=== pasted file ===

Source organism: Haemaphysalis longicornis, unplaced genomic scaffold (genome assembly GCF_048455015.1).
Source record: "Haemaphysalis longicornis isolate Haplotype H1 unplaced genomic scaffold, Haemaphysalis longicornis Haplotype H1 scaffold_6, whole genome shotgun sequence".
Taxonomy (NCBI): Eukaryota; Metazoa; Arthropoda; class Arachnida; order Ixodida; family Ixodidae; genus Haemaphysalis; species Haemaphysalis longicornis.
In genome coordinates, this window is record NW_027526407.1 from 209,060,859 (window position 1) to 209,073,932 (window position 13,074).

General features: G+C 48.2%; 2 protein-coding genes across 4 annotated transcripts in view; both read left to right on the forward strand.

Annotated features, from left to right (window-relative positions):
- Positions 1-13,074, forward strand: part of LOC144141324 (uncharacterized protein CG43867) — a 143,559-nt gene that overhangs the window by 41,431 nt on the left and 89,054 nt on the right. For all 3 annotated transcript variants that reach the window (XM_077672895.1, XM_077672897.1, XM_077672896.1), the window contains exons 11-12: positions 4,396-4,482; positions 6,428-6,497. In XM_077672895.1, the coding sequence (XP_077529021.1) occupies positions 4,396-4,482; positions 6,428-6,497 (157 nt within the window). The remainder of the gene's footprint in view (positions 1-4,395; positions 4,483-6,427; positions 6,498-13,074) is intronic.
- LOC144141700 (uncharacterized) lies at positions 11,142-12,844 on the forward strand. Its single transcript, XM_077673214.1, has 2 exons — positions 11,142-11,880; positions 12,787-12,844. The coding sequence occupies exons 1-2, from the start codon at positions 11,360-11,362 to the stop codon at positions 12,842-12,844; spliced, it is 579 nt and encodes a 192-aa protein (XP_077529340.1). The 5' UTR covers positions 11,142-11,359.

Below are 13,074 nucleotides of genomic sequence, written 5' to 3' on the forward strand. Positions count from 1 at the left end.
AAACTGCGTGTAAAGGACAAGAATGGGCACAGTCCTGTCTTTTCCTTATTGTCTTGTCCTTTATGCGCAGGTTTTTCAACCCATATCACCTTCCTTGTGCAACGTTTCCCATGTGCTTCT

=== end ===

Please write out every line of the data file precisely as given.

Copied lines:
Source organism: Haemaphysalis longicornis, unplaced genomic scaffold (genome assembly GCF_048455015.1).
Source record: "Haemaphysalis longicornis isolate Haplotype H1 unplaced genomic scaffold, Haemaphysalis longicornis Haplotype H1 scaffold_6, whole genome shotgun sequence".
Taxonomy (NCBI): Eukaryota; Metazoa; Arthropoda; class Arachnida; order Ixodida; family Ixodidae; genus Haemaphysalis; species Haemaphysalis longicornis.
In genome coordinates, this window is record NW_027526407.1 from 209,060,859 (window position 1) to 209,073,932 (window position 13,074).

General features: G+C 48.2%; 2 protein-coding genes across 4 annotated transcripts in view; both read left to right on the forward strand.

Annotated features, from left to right (window-relative positions):
- Positions 1-13,074, forward strand: part of LOC144141324 (uncharacterized protein CG43867) — a 143,559-nt gene that overhangs the window by 41,431 nt on the left and 89,054 nt on the right. For all 3 annotated transcript variants that reach the window (XM_077672895.1, XM_077672897.1, XM_077672896.1), the window contains exons 11-12: positions 4,396-4,482; positions 6,428-6,497. In XM_077672895.1, the coding sequence (XP_077529021.1) occupies positions 4,396-4,482; positions 6,428-6,497 (157 nt within the window). The remainder of the gene's footprint in view (positions 1-4,395; positions 4,483-6,427; positions 6,498-13,074) is intronic.
- LOC144141700 (uncharacterized) lies at positions 11,142-12,844 on the forward strand. Its single transcript, XM_077673214.1, has 2 exons — positions 11,142-11,880; positions 12,787-12,844. The coding sequence occupies exons 1-2, from the start codon at positions 11,360-11,362 to the stop codon at positions 12,842-12,844; spliced, it is 579 nt and encodes a 192-aa protein (XP_077529340.1). The 5' UTR covers positions 11,142-11,359.

Below are 13,074 nucleotides of genomic sequence, written 5' to 3' on the forward strand. Positions count from 1 at the left end.
AAACTGCGTGTAAAGGACAAGAATGGGCACAGTCCTGTCTTTTCCTTATTGTCTTGTCCTTTATGCGCAGGTTTTTCAACCCATATCACCTTCCTTGTGCAACGTTTCCCATGTGCTTCT